Local internet services in these regions tend to be slower, in part because they cover wider distances to reach end users. That can make services more costly and less profitable to providers, said Josh Chessman, a senior director at research firm
Making matters worse, he added, many households tend to use their internet service provider’s Wi-Fi routers, which aren’t “necessarily the best and fastest.”
Add to that multiple devices using the same wireless access point and connection and “you have a huge issue,” Mr. Chessman said.
André Kindness, a principal analyst for infrastructure and operations at Forrester Research, said remote workers in this situation can use email, but they will find “most collaboration tools such as voice over IP to be useless.” A large number of households in rural areas even rely on outdated dial-up services for internet access, he said, and many don’t have 4G coverage to use as a backup.
Slow internet connections also limit the speed of real-time file transfers to and from cloud data storage, among other routine business tasks, said Todd Thibodeaux, president and chief executive of CompTIA, the IT trade group. Common workarounds include shifting more work offline with occasional filesynching, he said.
Other options can be too costly, such as providing employees with advanced networking hardware or paying for dedicated lines, analysts said.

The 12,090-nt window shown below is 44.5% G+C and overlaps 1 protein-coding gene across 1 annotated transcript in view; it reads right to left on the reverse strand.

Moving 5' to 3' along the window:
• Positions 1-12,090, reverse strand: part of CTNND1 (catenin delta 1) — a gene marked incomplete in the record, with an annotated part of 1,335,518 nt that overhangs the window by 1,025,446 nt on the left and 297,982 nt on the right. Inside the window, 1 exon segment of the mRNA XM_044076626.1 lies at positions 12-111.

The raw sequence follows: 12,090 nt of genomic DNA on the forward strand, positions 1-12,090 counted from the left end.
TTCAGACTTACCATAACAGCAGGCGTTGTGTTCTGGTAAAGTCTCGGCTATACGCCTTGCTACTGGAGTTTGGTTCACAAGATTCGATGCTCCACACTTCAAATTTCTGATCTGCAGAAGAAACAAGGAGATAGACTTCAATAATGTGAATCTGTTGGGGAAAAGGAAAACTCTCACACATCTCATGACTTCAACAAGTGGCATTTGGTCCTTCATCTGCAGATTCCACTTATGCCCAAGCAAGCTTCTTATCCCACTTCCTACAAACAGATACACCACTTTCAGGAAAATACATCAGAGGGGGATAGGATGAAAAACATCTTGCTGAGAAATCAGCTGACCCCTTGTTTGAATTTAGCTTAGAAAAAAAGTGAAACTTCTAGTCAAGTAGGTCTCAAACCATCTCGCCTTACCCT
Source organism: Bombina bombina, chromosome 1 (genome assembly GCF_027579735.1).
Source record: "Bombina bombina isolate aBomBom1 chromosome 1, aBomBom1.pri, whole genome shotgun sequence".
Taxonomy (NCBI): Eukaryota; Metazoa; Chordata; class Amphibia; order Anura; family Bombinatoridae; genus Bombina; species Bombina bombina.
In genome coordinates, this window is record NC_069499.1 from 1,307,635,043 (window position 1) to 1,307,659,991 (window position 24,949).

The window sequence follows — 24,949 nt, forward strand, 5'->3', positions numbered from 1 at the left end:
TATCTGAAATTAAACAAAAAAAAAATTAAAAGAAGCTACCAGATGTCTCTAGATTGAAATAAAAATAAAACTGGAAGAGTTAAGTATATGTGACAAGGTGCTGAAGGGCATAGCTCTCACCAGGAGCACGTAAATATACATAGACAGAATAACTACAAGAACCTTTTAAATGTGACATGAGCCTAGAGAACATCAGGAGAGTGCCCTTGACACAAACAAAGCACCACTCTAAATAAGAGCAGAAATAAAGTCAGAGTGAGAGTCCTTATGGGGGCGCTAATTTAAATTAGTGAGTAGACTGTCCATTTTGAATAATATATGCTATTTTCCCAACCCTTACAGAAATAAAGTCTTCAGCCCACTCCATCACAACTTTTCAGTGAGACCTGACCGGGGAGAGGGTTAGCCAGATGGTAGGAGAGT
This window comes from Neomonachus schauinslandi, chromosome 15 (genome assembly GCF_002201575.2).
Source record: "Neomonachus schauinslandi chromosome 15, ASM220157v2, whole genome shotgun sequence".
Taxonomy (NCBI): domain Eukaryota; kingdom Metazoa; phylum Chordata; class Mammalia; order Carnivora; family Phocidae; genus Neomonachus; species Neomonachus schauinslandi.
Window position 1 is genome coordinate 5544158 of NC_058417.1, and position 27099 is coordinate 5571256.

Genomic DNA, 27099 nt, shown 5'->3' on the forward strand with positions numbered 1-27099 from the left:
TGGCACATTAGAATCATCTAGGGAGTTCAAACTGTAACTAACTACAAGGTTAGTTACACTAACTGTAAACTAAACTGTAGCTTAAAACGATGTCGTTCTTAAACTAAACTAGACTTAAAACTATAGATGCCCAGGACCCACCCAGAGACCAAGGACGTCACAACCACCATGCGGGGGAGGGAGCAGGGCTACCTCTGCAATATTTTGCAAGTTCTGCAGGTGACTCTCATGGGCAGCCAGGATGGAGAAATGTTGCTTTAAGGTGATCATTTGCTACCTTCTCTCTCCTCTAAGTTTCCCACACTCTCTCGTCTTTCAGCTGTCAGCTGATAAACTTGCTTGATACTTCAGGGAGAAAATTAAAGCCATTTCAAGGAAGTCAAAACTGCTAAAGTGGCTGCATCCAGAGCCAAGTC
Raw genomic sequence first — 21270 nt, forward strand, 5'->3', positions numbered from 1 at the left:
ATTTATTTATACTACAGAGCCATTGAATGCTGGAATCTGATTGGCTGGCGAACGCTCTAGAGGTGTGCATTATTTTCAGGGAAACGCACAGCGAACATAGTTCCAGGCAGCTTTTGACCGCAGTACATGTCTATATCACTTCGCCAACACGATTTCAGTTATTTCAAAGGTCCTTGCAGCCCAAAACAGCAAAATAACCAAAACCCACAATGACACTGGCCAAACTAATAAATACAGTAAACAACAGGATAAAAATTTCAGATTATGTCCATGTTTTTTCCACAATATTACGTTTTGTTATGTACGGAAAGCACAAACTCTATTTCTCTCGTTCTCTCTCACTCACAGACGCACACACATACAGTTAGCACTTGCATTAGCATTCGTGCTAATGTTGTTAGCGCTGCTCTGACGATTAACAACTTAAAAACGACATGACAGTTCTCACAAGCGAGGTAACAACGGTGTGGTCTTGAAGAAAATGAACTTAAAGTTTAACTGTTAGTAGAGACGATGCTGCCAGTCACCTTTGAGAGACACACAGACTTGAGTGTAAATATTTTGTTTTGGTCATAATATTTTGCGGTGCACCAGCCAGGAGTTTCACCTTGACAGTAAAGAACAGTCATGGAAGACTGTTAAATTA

Micron Technology Inc.,
an Idaho-based computer chip maker, in March began taking steps to support remote-work capabilities for roughly 3,500 employees living in and around Boise, said Anand Bahl, the company’s CIO and corporate vice president.
The measures included issuing 700 laptops, 800 monitors and 2,900 remote desktop and virtual machine accounts, which enable off-site computers to access the company’s network and applications, Mr. Bahl said in an email. Micron also quadrupled its own internet capacity, he added.
The company issued guidelines to help employees optimize their home internet bandwidth and offered monthly reimbursements to employees who needed upgrades or a change in their service providers.
“While every situation is unique, most of our Boise-area team members are able to secure good high-speed internet,” Mr. Bahl said.
Federal lawmakers last week introduced a bill aimed at accelerating the development of faster broadband services in outlying regions, citing the urgent need for better connectivity during the pandemic.
Among other measures, the legislation would create a fund overseen by the FCC to defray the costs to service providers of expanding infrastructure projects in rural areas.
A number of states are considering similar measures.
Mr. Scorza of Retail Business Services said that despite the many shortcomings, the move to remote work has gone smoothly.
“When I talk to other CIOs, we thought this was going to be a train wreck,” he said. “And yet we’re all pleasantly surprised.
Write to Angus Loten at email@example.com